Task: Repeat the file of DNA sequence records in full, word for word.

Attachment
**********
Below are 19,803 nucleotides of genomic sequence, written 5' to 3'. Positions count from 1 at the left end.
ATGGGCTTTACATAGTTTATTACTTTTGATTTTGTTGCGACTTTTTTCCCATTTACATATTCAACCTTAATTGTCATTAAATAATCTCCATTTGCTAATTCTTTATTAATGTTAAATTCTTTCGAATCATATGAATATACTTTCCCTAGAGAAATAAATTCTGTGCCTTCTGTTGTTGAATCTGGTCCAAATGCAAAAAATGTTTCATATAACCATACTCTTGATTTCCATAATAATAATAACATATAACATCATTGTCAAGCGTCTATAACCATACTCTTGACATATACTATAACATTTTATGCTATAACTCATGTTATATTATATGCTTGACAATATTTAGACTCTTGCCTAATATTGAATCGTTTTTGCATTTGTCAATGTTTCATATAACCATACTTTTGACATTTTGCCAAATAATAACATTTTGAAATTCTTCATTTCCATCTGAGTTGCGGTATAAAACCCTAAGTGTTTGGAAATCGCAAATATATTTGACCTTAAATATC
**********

Below are 19,803 nucleotides of genomic sequence, written 5' to 3'. Positions count from 1 at the left end.
ATGGGCTTTACATAGTTTATTACTTTTGATTTTGTTGCGACTTTTTTCCCATTTACATATTCAACCTTAATTGTCATTAAATAATCTCCATTTGCTAATTCTTTATTAATGTTAAATTCTTTCGAATCATATGAATATACTTTCCCTAGAGAAATAAATTCTGTGCCTTCTGTTGTTGAATCTGGTCCAAATGCAAAAAATGTTTCATATAACCATACTCTTGATTTCCATAATAATAATAACATATAACATCATTGTCAAGCGTCTATAACCATACTCTTGACATATACTATAACATTTTATGCTATAACTCATGTTATATTATATGCTTGACAATATTTAGACTCTTGCCTAATATTGAATCGTTTTTGCATTTGTCAATGTTTCATATAACCATACTTTTGACATTTTGCCAAATAATAACATTTTGAAATTCTTCATTTCCATCTGAGTTGCGGTATAAAACCCTAAGTGTTTGGAAATCGCAAATATATTTGACCTTAAATATC